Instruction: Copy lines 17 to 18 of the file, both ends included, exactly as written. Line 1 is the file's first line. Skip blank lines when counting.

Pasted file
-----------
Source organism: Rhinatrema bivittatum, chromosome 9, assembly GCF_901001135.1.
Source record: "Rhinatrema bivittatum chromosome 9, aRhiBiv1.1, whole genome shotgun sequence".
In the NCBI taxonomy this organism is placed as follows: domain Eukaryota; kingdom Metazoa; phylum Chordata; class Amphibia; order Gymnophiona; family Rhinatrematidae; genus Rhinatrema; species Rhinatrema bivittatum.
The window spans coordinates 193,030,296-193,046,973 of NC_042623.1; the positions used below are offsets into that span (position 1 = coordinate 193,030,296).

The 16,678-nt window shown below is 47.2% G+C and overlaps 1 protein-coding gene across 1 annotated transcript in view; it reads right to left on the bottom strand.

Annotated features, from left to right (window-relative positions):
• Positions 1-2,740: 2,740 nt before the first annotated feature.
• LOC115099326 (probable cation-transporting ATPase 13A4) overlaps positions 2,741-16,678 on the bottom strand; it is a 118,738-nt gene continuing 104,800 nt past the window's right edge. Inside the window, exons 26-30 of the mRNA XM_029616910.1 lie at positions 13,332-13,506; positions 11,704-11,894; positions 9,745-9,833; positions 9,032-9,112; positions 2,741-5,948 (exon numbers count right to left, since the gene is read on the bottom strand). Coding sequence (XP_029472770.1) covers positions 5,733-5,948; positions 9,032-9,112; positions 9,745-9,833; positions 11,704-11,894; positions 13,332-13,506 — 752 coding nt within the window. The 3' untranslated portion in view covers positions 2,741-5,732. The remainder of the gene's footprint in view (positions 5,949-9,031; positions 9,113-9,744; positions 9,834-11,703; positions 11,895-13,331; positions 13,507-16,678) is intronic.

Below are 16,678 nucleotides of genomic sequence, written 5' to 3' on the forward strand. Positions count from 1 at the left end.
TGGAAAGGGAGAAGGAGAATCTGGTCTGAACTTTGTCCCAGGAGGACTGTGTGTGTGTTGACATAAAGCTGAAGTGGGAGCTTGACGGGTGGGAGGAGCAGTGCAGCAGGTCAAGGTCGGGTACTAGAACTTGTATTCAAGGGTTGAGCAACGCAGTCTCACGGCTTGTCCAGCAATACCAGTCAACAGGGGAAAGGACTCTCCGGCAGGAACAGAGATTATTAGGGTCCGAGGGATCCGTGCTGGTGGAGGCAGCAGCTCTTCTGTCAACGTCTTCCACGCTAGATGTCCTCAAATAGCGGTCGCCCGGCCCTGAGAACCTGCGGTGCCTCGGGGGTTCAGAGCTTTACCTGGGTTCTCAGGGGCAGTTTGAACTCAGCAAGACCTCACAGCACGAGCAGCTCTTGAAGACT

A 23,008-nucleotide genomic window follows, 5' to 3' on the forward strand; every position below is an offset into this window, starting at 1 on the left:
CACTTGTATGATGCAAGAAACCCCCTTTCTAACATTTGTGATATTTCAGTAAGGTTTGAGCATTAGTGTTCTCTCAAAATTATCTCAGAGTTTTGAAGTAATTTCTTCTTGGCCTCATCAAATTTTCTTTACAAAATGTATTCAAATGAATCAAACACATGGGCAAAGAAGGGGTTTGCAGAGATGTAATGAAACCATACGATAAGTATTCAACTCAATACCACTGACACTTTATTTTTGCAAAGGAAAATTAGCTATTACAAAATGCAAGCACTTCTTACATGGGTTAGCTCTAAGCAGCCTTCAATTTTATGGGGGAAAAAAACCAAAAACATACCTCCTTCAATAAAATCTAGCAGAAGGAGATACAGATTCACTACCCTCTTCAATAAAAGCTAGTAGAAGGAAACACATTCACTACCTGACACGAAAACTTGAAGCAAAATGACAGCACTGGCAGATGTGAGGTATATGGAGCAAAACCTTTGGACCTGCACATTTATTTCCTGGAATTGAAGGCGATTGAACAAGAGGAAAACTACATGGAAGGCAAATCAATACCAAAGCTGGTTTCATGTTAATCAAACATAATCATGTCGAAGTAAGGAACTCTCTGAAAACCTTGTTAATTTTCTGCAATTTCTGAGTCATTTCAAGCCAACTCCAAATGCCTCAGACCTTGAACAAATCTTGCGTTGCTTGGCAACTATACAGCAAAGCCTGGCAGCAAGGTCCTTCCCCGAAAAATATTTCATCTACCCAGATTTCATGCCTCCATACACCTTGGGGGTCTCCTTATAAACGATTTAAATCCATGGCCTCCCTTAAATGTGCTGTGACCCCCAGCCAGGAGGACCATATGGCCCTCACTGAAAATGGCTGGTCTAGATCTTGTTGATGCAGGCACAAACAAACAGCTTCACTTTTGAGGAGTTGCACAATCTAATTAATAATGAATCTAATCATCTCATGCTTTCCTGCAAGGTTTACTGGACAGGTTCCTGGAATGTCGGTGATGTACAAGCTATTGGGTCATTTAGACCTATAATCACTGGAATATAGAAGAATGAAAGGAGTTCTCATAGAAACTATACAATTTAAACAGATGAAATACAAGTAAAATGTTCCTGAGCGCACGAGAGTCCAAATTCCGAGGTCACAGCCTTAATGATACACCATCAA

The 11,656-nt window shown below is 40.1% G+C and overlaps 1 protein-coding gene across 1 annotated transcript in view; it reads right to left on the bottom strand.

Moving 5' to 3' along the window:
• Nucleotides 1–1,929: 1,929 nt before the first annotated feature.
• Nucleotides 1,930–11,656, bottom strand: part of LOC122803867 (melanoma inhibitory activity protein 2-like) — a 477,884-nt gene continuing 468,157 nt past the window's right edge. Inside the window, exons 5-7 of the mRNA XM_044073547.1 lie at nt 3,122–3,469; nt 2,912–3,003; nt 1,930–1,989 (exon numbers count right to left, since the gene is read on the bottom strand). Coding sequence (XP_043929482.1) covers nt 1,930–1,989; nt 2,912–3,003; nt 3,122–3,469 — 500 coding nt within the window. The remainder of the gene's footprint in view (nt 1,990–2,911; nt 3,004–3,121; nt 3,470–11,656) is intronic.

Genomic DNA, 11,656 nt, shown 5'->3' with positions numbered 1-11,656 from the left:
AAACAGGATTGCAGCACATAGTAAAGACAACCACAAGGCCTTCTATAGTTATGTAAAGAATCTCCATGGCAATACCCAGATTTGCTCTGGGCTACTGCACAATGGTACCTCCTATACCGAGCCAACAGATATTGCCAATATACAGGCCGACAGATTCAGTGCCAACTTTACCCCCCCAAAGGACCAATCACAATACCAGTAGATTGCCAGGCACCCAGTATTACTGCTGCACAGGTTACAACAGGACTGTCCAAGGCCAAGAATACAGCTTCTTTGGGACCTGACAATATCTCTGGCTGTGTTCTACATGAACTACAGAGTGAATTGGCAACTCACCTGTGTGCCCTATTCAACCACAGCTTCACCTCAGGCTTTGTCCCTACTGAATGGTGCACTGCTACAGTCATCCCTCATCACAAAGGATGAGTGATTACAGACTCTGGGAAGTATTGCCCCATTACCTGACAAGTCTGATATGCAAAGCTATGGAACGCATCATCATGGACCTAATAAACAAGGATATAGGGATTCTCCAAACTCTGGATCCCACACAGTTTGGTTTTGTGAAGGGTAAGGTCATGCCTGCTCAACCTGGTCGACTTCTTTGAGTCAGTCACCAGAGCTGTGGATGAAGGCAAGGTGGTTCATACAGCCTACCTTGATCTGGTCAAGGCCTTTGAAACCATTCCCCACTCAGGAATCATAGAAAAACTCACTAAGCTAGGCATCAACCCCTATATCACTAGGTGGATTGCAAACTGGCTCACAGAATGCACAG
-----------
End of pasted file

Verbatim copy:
Genomic DNA, 11,656 nt, shown 5'->3' with positions numbered 1-11,656 from the left:
AAACAGGATTGCAGCACATAGTAAAGACAACCACAAGGCCTTCTATAGTTATGTAAAGAATCTCCATGGCAATACCCAGATTTGCTCTGGGCTACTGCACAATGGTACCTCCTATACCGAGCCAACAGATATTGCCAATATACAGGCCGACAGATTCAGTGCCAACTTTACCCCCCCAAAGGACCAATCACAATACCAGTAGATTGCCAGGCACCCAGTATTACTGCTGCACAGGTTACAACAGGACTGTCCAAGGCCAAGAATACAGCTTCTTTGGGACCTGACAATATCTCTGGCTGTGTTCTACATGAACTACAGAGTGAATTGGCAACTCACCTGTGTGCCCTATTCAACCACAGCTTCACCTCAGGCTTTGTCCCTACTGAATGGTGCACTGCTACAGTCATCCCTCATCACAAAGGATGAGTGATTACAGACTCTGGGAAGTATTGCCCCATTACCTGACAAGTCTGATATGCAAAGCTATGGAACGCATCATCATGGACCTAATAAACAAGGATATAGGGATTCTCCAAACTCTGGATCCCACACAGTTTGGTTTTGTGAAGGGTAAGGTCATGCCTGCTCAACCTGGTCGACTTCTTTGAGTCAGTCACCAGAGCTGTGGATGAAGGCAAGGTGGTTCATACAGCCTACCTTGATCTGGTCAAGGCCTTTGAAACCATTCCCCACTCAGGAATCATAGAAAAACTCACTAAGCTAGGCATCAACCCCTATATCACTAGGTGGATTGCAAACTGGCTCACAGAATGCACAG